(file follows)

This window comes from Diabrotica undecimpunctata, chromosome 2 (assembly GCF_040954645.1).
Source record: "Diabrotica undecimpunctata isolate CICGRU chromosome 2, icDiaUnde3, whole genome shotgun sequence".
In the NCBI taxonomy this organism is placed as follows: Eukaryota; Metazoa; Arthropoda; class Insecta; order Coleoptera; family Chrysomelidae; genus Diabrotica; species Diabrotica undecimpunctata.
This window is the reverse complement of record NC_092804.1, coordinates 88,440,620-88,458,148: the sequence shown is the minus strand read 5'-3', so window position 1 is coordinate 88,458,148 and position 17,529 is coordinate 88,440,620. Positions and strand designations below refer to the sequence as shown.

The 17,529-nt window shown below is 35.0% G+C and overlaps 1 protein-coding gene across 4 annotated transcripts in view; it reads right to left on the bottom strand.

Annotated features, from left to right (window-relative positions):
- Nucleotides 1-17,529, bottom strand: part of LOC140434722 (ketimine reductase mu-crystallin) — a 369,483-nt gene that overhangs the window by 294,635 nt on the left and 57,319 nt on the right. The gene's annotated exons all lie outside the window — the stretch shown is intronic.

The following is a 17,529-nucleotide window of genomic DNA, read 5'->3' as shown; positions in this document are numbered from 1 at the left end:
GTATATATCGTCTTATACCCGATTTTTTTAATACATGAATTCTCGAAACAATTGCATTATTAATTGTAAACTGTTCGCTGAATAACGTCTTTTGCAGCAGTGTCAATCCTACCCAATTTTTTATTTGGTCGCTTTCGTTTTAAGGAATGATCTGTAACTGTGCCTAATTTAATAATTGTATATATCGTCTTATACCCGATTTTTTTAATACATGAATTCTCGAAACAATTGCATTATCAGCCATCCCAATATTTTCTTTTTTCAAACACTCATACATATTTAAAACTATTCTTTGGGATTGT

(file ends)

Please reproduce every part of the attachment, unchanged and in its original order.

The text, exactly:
This window comes from Diabrotica undecimpunctata, chromosome 2 (assembly GCF_040954645.1).
Source record: "Diabrotica undecimpunctata isolate CICGRU chromosome 2, icDiaUnde3, whole genome shotgun sequence".
In the NCBI taxonomy this organism is placed as follows: Eukaryota; Metazoa; Arthropoda; class Insecta; order Coleoptera; family Chrysomelidae; genus Diabrotica; species Diabrotica undecimpunctata.
This window is the reverse complement of record NC_092804.1, coordinates 88,440,620-88,458,148: the sequence shown is the minus strand read 5'-3', so window position 1 is coordinate 88,458,148 and position 17,529 is coordinate 88,440,620. Positions and strand designations below refer to the sequence as shown.

The 17,529-nt window shown below is 35.0% G+C and overlaps 1 protein-coding gene across 4 annotated transcripts in view; it reads right to left on the bottom strand.

Annotated features, from left to right (window-relative positions):
- Nucleotides 1-17,529, bottom strand: part of LOC140434722 (ketimine reductase mu-crystallin) — a 369,483-nt gene that overhangs the window by 294,635 nt on the left and 57,319 nt on the right. The gene's annotated exons all lie outside the window — the stretch shown is intronic.

The following is a 17,529-nucleotide window of genomic DNA, read 5'->3' as shown; positions in this document are numbered from 1 at the left end:
GTATATATCGTCTTATACCCGATTTTTTTAATACATGAATTCTCGAAACAATTGCATTATTAATTGTAAACTGTTCGCTGAATAACGTCTTTTGCAGCAGTGTCAATCCTACCCAATTTTTTATTTGGTCGCTTTCGTTTTAAGGAATGATCTGTAACTGTGCCTAATTTAATAATTGTATATATCGTCTTATACCCGATTTTTTTAATACATGAATTCTCGAAACAATTGCATTATCAGCCATCCCAATATTTTCTTTTTTCAAACACTCATACATATTTAAAACTATTCTTTGGGATTGT